(CHARLESTON, S.C.) — Nine people were killed in an “unfathomable” act of violence at a historic black Charleston, South Carolina church Wednesday evening when a gunman opened fire during a prayer service in what police believe is a hate crime.
Charleston police chief Greg Mullen said that eight people were found dead inside the church. Two other people were rushed to the hospital and one died, making it the deadliest mass shooting in the U.S since 12 were killed inside the Washington Navy Yard in September 2013.
“It is senseless,” Mullen said at a press conference Wednesday evening. “It is unfathomable that somebody would walk into a church when people are having a prayer meeting and take their lives.”
Authorities have not released any of the victim’s identities but confirmed that there were survivors who were inside the church at the time of the shooting. It was not clear how many survived.
“What we need right now is for everyone to come together and pray for these families,” Mullen said.
The NAACP expressed its condolences for the families of the victims.
“The NAACP was founded to fight against racial hatred and we are outraged that 106 years later, we are faced today with another mass hate crime,” said the group’s president Cornell William Brooks. “There is no greater coward than a criminal who enters a house of God and slaughters innocent people engaged in the study of scripture.”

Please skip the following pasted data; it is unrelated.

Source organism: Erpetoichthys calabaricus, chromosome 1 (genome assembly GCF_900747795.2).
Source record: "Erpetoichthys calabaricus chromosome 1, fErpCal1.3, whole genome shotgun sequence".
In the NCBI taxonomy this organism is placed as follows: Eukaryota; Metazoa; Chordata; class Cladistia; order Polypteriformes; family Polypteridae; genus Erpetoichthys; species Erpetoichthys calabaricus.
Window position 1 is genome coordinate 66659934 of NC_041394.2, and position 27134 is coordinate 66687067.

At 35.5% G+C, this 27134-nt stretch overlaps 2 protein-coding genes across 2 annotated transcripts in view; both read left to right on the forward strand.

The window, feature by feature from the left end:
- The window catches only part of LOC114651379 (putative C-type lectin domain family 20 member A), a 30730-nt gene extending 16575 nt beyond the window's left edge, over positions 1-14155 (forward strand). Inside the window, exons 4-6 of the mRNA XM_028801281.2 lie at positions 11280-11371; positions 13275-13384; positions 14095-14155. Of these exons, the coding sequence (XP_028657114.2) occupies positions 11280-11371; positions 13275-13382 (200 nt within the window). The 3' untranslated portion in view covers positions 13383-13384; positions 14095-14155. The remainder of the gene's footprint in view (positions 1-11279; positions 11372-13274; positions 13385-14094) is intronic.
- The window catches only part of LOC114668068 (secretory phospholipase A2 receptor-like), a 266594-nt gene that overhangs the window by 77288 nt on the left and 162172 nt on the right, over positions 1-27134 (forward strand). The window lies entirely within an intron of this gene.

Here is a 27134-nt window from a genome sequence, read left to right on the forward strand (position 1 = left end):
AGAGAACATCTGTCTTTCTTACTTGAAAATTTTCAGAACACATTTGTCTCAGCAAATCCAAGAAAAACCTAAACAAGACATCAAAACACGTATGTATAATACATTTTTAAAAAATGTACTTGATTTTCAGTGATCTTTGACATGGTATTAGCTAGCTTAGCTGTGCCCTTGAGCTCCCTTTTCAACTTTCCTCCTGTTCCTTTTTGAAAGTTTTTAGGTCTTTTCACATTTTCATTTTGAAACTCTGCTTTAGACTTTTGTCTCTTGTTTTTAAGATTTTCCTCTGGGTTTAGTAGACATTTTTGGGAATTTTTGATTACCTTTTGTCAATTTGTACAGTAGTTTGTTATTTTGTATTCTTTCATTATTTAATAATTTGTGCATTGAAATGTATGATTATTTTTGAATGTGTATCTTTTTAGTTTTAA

Mullen said that the FBI was on the scene and working with local authorities, as they would in any shooting of this “size and scope.” Both Mullen and Riley said they believed it was a hate crime.
“The only reason someone would walk into church and shoot people praying is hate,” Mayor Joe Riley said.
The mayor said that he met with some of the families and described it as the “most heart-breaking scene I have ever witnessed.”
“People were coming together praying, and an awful person coming in and shooting was the most awful and inexplicable act possible,” he added.
Mullen added that the city will be offering a reward for information about the suspect but the amount will be set later in the day.
Investigators believe that “as far as we know right now” there was only one suspect in the tragedy, which unfolded around 9 p.m., but they consider him to be armed and “extremely” dangerous.
Officials described him as a 21-year-old white man with sandy blond hair and a slender build wearing a gray hoodie, blue jeans and Timberland boots.
Police were using canines to try to track him down.
Emanuel African Methodist Episcopal (AME) Church, built in 1891, is the oldest of its kind in the South, according to their website.
It is listed among the National Park Service’s National Register of Historic Places.
The house of worship, led by Rev. Clementa Pinckney, has played a role in the civil rights movement. Coretta Scott King led an estimated group of 1,500 demonstrators there during a protest in 1969 and they faced down national guardsmen, according to historic reports of the incident.
Outside the Courtyard Marriott, down the street from the church, a group of pastors gathered to pray.
“We need that peace, Lord,” members of the prayer circle were heard saying. “We need that peace you talk about in your word.”
A man in the prayer circle spoke to WCIV-TV briefly after calling for answers.
“We’re asking the community to just remain peaceful, but at the same time we want some answers as to how this happened and why,” the man said.
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